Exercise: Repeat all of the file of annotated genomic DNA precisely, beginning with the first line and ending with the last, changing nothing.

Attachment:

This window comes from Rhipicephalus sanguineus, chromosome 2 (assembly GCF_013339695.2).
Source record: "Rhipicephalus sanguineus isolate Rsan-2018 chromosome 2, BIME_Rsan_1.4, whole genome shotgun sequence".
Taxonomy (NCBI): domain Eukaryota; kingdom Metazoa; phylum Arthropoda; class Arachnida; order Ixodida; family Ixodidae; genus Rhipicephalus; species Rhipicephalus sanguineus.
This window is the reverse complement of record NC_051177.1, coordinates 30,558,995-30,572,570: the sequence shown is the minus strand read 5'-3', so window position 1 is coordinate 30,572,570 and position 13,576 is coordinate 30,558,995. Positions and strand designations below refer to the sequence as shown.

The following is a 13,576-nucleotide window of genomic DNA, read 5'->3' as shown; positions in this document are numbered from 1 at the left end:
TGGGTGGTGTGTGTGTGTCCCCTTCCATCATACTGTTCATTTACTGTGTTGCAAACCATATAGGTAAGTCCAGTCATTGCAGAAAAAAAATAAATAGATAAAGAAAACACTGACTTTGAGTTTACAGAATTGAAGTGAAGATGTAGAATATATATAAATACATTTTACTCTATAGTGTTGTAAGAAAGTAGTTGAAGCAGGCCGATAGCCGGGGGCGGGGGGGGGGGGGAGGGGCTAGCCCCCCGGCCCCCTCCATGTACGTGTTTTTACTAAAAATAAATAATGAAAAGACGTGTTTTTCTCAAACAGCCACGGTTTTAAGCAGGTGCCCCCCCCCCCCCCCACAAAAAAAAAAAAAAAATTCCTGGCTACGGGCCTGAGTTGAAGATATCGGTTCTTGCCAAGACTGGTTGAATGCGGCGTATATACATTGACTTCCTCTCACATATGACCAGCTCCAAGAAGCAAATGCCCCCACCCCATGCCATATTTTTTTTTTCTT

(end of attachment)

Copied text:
This window comes from Rhipicephalus sanguineus, chromosome 2 (assembly GCF_013339695.2).
Source record: "Rhipicephalus sanguineus isolate Rsan-2018 chromosome 2, BIME_Rsan_1.4, whole genome shotgun sequence".
Taxonomy (NCBI): domain Eukaryota; kingdom Metazoa; phylum Arthropoda; class Arachnida; order Ixodida; family Ixodidae; genus Rhipicephalus; species Rhipicephalus sanguineus.
This window is the reverse complement of record NC_051177.1, coordinates 30,558,995-30,572,570: the sequence shown is the minus strand read 5'-3', so window position 1 is coordinate 30,572,570 and position 13,576 is coordinate 30,558,995. Positions and strand designations below refer to the sequence as shown.

The following is a 13,576-nucleotide window of genomic DNA, read 5'->3' as shown; positions in this document are numbered from 1 at the left end:
TGGGTGGTGTGTGTGTGTCCCCTTCCATCATACTGTTCATTTACTGTGTTGCAAACCATATAGGTAAGTCCAGTCATTGCAGAAAAAAAATAAATAGATAAAGAAAACACTGACTTTGAGTTTACAGAATTGAAGTGAAGATGTAGAATATATATAAATACATTTTACTCTATAGTGTTGTAAGAAAGTAGTTGAAGCAGGCCGATAGCCGGGGGCGGGGGGGGGGGGGAGGGGCTAGCCCCCCGGCCCCCTCCATGTACGTGTTTTTACTAAAAATAAATAATGAAAAGACGTGTTTTTCTCAAACAGCCACGGTTTTAAGCAGGTGCCCCCCCCCCCCCCCACAAAAAAAAAAAAAAAATTCCTGGCTACGGGCCTGAGTTGAAGATATCGGTTCTTGCCAAGACTGGTTGAATGCGGCGTATATACATTGACTTCCTCTCACATATGACCAGCTCCAAGAAGCAAATGCCCCCACCCCATGCCATATTTTTTTTTTCTT